3.  Prepare your loved one to accept an ALF placement.  I fully realize that not all caregivers can have a discussion with a loved one about an ALF placement for a variety of reasons.  But if your loved one is still highly verbal as Clare was and still is, you may be able to discuss such an important issue during lucid moments.  I wanted Clare’s “takeaway” from our discussions to be what I referred to as the “half loaf” scenario.  I reminded her that we had just celebrated our 46th anniversary and, until recent months, we were lucky enough to have the “whole loaf” ... a fairy tale marriage that was absolutely wonderful.  We had rarely argued about important things during our marriage, but now we found ourselves arguing with each other every day.  I would try to help Clare but she would insist that she could do this or that without my help.  She’d yell things like, “Stop trying to manage my life.  You’re treating me like a baby.  I’m not a baby.  I can do that for myself.”  But, of course, she couldn’t do this or that by herself anymore.  She’d shout at me, I’d get frustrated and shout back, and we both hated what was happening in our marriage.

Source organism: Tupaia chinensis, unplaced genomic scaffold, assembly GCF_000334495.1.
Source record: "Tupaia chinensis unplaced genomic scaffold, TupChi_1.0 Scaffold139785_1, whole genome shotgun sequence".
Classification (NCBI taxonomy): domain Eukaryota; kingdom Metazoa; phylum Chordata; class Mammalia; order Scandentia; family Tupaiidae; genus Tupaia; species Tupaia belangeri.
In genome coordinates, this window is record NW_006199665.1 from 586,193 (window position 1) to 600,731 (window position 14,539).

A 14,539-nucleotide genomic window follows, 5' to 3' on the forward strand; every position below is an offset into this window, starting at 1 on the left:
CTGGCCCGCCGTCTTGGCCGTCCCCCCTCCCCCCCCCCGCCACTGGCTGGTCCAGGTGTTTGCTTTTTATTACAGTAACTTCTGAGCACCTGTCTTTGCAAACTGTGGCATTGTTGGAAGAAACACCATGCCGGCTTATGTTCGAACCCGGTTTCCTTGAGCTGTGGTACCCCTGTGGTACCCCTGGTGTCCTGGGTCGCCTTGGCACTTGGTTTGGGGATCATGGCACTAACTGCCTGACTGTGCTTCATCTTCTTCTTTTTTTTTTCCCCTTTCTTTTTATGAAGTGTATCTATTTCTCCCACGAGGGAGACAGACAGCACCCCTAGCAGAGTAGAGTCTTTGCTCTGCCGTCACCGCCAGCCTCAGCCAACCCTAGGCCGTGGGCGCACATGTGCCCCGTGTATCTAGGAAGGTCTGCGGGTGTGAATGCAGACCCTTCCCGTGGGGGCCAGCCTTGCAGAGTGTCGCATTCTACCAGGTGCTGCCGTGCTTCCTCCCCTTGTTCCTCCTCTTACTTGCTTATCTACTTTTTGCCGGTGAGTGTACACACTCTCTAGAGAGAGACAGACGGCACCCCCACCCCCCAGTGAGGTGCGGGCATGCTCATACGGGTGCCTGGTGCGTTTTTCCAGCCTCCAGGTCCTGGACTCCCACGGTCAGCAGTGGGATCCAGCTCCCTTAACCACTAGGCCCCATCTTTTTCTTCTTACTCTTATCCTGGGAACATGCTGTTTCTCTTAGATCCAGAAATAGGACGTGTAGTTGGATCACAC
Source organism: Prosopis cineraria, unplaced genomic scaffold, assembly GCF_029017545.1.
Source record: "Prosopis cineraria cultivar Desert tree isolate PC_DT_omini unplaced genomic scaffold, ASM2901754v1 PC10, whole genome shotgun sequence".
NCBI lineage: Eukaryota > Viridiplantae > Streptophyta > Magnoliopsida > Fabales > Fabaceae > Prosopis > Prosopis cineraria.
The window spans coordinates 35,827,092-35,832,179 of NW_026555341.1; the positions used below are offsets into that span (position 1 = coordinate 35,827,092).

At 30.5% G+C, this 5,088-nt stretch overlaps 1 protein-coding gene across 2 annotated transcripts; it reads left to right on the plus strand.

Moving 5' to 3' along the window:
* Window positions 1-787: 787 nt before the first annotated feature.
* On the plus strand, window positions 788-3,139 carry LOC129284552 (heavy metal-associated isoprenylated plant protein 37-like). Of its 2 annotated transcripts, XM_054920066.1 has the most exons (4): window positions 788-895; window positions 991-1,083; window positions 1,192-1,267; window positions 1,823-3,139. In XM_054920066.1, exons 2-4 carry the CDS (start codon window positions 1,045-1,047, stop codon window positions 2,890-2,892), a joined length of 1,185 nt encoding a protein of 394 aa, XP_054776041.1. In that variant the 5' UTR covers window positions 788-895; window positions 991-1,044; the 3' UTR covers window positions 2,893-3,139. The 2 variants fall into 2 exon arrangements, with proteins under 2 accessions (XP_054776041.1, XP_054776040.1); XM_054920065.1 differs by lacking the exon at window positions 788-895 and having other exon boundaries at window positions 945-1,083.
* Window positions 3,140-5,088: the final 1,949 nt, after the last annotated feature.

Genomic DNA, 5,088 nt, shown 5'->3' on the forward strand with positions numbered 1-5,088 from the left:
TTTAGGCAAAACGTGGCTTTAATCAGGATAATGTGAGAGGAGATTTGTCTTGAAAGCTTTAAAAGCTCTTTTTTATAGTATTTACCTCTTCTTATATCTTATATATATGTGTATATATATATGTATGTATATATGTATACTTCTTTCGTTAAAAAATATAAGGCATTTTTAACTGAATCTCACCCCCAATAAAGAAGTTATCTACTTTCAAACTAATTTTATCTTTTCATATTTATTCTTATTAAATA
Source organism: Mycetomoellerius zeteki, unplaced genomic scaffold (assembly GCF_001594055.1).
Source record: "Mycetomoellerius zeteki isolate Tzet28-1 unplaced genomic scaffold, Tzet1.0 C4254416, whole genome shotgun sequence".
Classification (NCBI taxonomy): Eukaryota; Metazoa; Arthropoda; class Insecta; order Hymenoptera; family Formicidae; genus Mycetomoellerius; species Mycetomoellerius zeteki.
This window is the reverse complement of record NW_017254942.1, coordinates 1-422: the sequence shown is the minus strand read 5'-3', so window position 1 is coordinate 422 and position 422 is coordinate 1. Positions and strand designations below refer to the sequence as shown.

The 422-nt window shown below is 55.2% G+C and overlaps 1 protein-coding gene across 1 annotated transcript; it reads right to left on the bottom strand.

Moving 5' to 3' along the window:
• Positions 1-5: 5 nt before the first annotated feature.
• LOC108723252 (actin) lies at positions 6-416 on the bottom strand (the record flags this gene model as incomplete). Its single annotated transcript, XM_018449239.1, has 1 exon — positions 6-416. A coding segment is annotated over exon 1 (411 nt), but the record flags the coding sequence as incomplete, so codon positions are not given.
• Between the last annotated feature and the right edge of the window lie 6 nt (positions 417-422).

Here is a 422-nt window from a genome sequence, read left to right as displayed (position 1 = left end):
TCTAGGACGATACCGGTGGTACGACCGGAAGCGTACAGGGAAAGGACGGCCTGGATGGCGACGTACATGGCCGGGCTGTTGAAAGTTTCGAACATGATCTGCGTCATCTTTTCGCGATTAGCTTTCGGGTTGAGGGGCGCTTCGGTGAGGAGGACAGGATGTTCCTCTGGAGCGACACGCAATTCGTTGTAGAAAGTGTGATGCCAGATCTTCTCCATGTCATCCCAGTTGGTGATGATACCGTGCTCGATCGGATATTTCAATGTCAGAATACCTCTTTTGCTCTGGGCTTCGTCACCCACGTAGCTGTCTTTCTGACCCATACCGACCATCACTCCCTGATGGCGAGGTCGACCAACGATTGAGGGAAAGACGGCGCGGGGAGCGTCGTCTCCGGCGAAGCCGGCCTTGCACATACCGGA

So I told Clare that whereas her AD has prevented us from continuing to have the “whole loaf” anymore and our lives had changed dramatically, an ALF placement would at least allow us to keep that “half loaf.”  The ALF would assume all of the daily responsibilities for her ADLs and that way there would be nothing for us to argue about anymore.   I promised that I would visit Clare each day and with the ALF taking responsibility for her ADLs, all of our time together would be quality time.  We both liked the idea of that “half loaf.”  I reinforced that concept by reminding Clare how much she was enjoying her day care programs and the ALF would provide her with an even better quality day care program.  I also reminded Clare that I would still take her out of the ALF from time to time to eat at her favorite restaurants and spend time with friends.  Clare internalized the “half loaf” concept and that made all the difference in the world to her attitude and eventual acceptance of an ALF placement.